The Kings of Leon have been whisked to the crucial point in any moderately successful rock band’s career — the anticipated sophomore album. This highly scrutinized record often determines the critical fate and sales triumph of the now not-so-new buzz-band. Fortunately, the Kings of Leon have succeeded in maintaining their rural rock expertise with Aha Shake Heartbreak.

Jess Cox
“We shop at the same wig store. Can you really tell?”
(Courtesy of RCA)

There’s something amusing about the Kings being the offspring of a Southern Evangelist minister. This spiritual association, though, is not the first thing to come to mind when their magazine spreads and interviews show a literal band of brothers and cousins on their way to a full revival of Southern-fried garage rock. The Kings do not sing about religion, nor do they radiate any sort of Jesus-worshiping persona. Still, their position as ministers’ children puts an inviting twist on their involvement in the type of music that their dad might not endorse.

The Kings have tired out their worn comparisons to proper country folk like the Strokes, and with Aha Shake, they’ve taken their frenetic guitar lines and bouncy bass riffs to a level that a humble second full length should offer. Though the record lacks the overall feverish and frenzied ambience of their debut, Youth and Young Manhood, it still picks up where they left off. Perhaps weariness guided the boys to a record grounded more in moodier pieces of personal experience than the fancily wishful, Southern party-life tales of Youth. Singer guitarist Caleb Followill’s vocals are still slurred and indecipherable, but thanks to the sonically messy, yet obsessively specific instrumentals, this is not a hindering issue.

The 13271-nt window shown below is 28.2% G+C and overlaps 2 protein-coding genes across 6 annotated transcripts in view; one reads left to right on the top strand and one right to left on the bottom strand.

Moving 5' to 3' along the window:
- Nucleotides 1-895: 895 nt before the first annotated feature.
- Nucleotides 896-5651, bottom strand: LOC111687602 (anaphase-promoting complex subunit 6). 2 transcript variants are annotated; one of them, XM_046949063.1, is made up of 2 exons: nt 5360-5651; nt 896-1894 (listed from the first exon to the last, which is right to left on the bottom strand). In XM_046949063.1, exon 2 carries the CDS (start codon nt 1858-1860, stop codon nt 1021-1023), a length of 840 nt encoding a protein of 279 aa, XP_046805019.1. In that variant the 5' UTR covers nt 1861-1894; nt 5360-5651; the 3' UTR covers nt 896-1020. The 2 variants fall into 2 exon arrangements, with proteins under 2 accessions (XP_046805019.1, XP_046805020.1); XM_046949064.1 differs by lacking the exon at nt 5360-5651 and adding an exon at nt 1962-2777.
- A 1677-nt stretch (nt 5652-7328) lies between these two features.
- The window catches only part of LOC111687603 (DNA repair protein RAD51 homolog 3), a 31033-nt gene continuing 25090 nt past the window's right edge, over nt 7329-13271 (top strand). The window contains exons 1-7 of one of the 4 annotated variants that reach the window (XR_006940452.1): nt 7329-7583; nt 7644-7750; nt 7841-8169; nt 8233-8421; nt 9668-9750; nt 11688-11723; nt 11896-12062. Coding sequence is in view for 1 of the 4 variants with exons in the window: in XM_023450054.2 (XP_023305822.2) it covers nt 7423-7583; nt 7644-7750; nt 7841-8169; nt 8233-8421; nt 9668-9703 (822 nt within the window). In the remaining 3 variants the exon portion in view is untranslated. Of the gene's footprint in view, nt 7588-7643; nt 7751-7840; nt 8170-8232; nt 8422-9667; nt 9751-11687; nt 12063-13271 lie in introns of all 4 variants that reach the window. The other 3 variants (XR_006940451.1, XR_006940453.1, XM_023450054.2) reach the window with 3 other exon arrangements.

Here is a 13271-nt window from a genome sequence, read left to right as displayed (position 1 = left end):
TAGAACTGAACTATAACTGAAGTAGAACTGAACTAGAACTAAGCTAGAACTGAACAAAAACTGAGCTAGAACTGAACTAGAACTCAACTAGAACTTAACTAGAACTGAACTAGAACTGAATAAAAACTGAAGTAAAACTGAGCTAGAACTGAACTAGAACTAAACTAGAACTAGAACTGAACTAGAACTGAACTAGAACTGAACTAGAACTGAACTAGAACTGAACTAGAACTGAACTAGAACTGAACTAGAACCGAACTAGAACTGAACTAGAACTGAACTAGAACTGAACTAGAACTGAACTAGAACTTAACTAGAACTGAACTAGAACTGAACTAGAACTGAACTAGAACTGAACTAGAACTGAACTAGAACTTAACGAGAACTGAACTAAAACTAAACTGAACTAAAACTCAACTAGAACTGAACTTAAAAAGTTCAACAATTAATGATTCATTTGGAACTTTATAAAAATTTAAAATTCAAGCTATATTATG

The jumpy riffing of “Velvet Snow” is both frantic and precise, with Jared Followill’s bass banging an unending whir among the furious picking. His mechanical bass-playing style complements the raw guitar sound of a sloppy garage band. This messiness, though, is an aspect of the Kings’ live recording style, courtesy of familiar producer Ethan Johns’, that makes their songs shine with glossless live appeal. Aha’s first single, “The Bucket” is a feel good, drum rolling head bopper that turns into a danceable gem by the final guitar solo from Jared Followill. “Taper Jean Girl” offers the enjoyable simplicity of three shrill notes atop jangling, modest drumming from Nathan Followill. On “Soft,” Caleb explores his most sexually revealing lyrics, screeching as romantically as he can, “I’d pop myself in your body / I’d come into your party, but I’m soft.” Not the most touchingly tender lyrics here, but still pretty damn genuine.

The album suffers from a few weak moments as the Kings try to slow down the Southern frenzy with molasses like acoustic ballads. “Milk” may put a listener to sleep, and “Day Old Blues,” another overly pensive tune, is just not as interesting as Caleb’s yelping vocals in the twang-filled songs that surround it.

The Kings’ heightened popularity in the U.K. , where Aha was released nearly three months ago, and upcoming opening slot for U2 raise the stakes for Shake in a big way. Though they care more about how they look than your average hillbilly rock troupe, this family of religious classic rock lovin’ boys follows suit with a sophomore effort that should have daddy thanking the Lord for his bearded sons’ obsession with sparse, flavorful Southern rock tunes.


Music Review: 3 1/2 out of 5 stars

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